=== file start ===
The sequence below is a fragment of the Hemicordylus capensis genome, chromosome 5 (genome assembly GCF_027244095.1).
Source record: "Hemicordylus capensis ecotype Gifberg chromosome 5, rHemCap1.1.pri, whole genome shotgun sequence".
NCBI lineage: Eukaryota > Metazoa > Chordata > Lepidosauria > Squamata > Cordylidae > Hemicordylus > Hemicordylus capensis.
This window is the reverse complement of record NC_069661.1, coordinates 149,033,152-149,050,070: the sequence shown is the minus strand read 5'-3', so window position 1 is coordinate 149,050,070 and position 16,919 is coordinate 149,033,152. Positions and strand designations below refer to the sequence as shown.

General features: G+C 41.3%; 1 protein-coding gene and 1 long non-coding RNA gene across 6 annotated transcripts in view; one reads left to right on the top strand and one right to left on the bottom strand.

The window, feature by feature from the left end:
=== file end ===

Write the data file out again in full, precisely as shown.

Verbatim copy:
The sequence below is a fragment of the Hemicordylus capensis genome, chromosome 5 (genome assembly GCF_027244095.1).
Source record: "Hemicordylus capensis ecotype Gifberg chromosome 5, rHemCap1.1.pri, whole genome shotgun sequence".
NCBI lineage: Eukaryota > Metazoa > Chordata > Lepidosauria > Squamata > Cordylidae > Hemicordylus > Hemicordylus capensis.
This window is the reverse complement of record NC_069661.1, coordinates 149,033,152-149,050,070: the sequence shown is the minus strand read 5'-3', so window position 1 is coordinate 149,050,070 and position 16,919 is coordinate 149,033,152. Positions and strand designations below refer to the sequence as shown.

General features: G+C 41.3%; 1 protein-coding gene and 1 long non-coding RNA gene across 6 annotated transcripts in view; one reads left to right on the top strand and one right to left on the bottom strand.

The window, feature by feature from the left end: